GYPSY OF THE MONTH: Daniel J. Watts
What does Watts have to say about the closing, which shocked many as After Midnight had just won the Tony Award for best choreography? "I got to do this on Broadway! I've been waiting on this show most of my career."
After Midnight, a re-creation of Harlem's Cotton Club revues of the 1920s, was the rare 21st-century Broadway musical with lots of tap--Watts' favorite type of dancing. His biggest opportunity to tap on Broadway previously was as a seagull during the number "Positoovity" in The Little Mermaid. "This was my dream show," he reiterates about After Midnight. "This was the show I've wanted to do ever since I wanted to start performing."
And even though it ran just eight months, After Midnight was also one of Watts' longest tenures on Broadway. He's been mostly in hit shows, but hasn't stayed for most of their runs. Last fall he left the original company of Motown: The Musical after half a year to do Midnight, and he was in his first original cast, 2008's The Little Mermaid, for about the same amount of time. He also tallied six or so months in his Broadway debut, The Color Purple, first as a vacation swing and then as a replacement in the regular ensemble. In the Heights wrapped up its three-year run some six months after Watts joined the cast in 2010. He's put in the most time on Broadway in Memphis, the 2010 Tony winner for Best Musical. Watts was in the cast from opening night in October 2009 until the Tonys the following June and returned to the show for a few months in early 2011 (he'd also done its pre-Broadway productions at La Jolla Playhouse and Seattle's 5th Avenue Theatre).
Watts was groomed for limited runs by his extensive regional-theater experience. In the first two years following his graduation from Elon University in 2004, Watts performed in no fewer than eight regional shows, including three at Heritage Theatre Festival of Charlottesville, Va. (Ragtime, Five Guys Named Moe, South Pacific), two at Hangar Theatre in Ithaca, N.Y. (The Wiz and Hello, Dolly!), and an original musical called Pompeii at Thalian Hall Center for the Performing Arts in his native North Carolina. He worked in regional houses every summer during college and performed locally at Theatre Charlotte, Union County Players, Central Piedmont Community College Summer Theatre and Charlotte Children's Theatre while growing up in Indian Trail, N.C.
"I'd never really adapted to longevity, being a regional-theater kid," Watts says. "I had to wrap my head around the idea of doing a show for more than four months. I still am shocked at how even after doing things 300 times you can find fresh moments."
You can also find fresh insights no matter how many shows you've done. Each of Watts' seven Broadway credits--which include 2012's short-lived Ghost--left him with a distinct memory. He remembers the Color Purple company as "so welcoming" to him as a newbie, and notes, "It was the beginning of a learning curve." From The Little Mermaid, "I learned a lot about the corporate side," he says. "I don't want to call it a machine...they're not at all like the theme parks, but there's definitely a certain Disney aesthetic that must be upheld." As for Memphis: "Just fun. It was fun and it was family." Watts began dating castmate Vivian Nixon during the run, and they're still together (though she's been touring in Brothers of the Knight, a new musical created by her mother, Debbie Allen, that's based on the Brothers Grimm fairy tale 12 Dancing Princesses).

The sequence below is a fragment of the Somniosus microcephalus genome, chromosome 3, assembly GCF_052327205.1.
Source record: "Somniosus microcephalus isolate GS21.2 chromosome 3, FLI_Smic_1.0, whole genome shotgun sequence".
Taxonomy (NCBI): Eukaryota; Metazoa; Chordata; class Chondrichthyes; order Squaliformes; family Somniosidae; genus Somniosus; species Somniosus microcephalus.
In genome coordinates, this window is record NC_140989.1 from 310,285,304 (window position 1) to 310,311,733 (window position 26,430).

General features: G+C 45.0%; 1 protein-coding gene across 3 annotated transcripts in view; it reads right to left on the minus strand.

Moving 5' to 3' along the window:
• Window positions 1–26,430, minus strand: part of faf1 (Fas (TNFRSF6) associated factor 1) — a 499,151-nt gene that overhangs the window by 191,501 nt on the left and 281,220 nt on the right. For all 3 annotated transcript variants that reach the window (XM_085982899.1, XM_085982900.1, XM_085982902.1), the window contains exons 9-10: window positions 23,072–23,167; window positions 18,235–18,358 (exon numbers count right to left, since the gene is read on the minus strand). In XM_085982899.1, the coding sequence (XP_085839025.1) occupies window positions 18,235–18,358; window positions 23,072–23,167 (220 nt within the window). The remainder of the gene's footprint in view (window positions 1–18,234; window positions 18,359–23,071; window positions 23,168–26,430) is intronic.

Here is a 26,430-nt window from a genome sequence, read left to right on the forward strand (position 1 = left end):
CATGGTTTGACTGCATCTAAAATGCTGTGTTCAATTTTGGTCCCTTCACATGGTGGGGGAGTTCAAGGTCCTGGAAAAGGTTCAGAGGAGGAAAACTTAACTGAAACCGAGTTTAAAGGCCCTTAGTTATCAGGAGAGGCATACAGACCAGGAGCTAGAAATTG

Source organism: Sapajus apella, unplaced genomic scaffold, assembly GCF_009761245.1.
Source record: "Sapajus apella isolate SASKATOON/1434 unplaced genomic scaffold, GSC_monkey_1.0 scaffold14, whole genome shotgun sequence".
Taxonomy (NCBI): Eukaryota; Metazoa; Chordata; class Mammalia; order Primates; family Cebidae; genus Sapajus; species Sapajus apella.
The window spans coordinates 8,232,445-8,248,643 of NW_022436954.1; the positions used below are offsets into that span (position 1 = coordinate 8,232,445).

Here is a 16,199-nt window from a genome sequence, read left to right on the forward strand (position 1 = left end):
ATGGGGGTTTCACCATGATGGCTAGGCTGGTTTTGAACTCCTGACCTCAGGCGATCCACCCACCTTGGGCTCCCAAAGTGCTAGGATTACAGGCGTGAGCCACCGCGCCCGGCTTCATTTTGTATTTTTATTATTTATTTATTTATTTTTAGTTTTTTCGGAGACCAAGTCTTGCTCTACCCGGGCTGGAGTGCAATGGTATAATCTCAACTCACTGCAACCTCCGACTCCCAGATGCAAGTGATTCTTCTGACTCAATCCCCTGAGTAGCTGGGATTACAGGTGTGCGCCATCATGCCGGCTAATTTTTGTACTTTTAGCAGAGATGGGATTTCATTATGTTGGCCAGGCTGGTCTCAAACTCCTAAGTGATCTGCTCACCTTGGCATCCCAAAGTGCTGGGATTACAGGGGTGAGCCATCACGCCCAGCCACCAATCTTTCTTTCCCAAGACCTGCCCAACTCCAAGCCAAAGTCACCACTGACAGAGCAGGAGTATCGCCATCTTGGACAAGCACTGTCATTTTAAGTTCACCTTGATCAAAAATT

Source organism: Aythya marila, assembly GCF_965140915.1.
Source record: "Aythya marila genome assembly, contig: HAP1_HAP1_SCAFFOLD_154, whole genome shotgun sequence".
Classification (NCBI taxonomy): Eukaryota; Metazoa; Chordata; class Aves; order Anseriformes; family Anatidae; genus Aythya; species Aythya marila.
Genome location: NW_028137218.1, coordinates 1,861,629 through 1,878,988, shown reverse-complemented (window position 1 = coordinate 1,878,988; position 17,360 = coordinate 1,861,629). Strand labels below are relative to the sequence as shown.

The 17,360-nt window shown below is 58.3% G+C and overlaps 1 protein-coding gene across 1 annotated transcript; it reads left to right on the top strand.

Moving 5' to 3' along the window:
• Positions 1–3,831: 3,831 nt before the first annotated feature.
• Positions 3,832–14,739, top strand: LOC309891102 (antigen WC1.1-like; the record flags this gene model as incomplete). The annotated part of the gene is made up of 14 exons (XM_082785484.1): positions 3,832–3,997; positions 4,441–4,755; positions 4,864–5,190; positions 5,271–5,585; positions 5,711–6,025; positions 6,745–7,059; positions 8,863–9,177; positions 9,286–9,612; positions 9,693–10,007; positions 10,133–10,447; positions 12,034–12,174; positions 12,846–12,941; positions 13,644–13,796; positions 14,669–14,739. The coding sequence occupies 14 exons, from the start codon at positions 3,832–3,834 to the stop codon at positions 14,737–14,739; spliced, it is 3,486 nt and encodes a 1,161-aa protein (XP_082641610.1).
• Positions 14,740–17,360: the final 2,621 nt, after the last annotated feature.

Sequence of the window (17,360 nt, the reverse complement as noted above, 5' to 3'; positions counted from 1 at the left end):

Continuing with his reflections on his Broadway experiences, Watts says, "In the Heights I consider 'school.' I was constantly learning. 'Cause I was a swing, I was always learning new tracks. I had to learn how to salsa. So many people were speaking Spanish around me, so I got a Spanish verb workbook." With Ghost, "I learned that Broadway is not forever," he says, adding, "I think it was a little ahead of its time as far as the technology. I don't know if the theater community was ready for all of that at the moment." And of the still-running Motown, Watts says, "I learned a lot about branding and following your dreams. You can brand yourself, if you can get people to believe in you and buy into you the way you do--which is the story of Berry Gordy. He had this idea and he branded it."
Watts himself has a brand, WattsWords Productions, a company he formed to stage his own work. He's been writing--poetry, prose, miscellaneous ideas--since he was a teenager, and has put some of the pieces on stage in a show called The Jam, which features spoken word and a band. Watts has produced The Jam and done other spoken-word performances at such venues as the Canal Room, Lincoln Center's Clark Studio Theater and the Helen Mills Theater in Chelsea and is planning the next WattsWords show for later this summer. He performed a spoken-word piece in front of a humming chorus in the flashmob staged Tuesday in Times Square as the Broadway community's response to the death of Eric Garner, the Staten Island man who died July 17 when NYPD officers used a chokehold on him.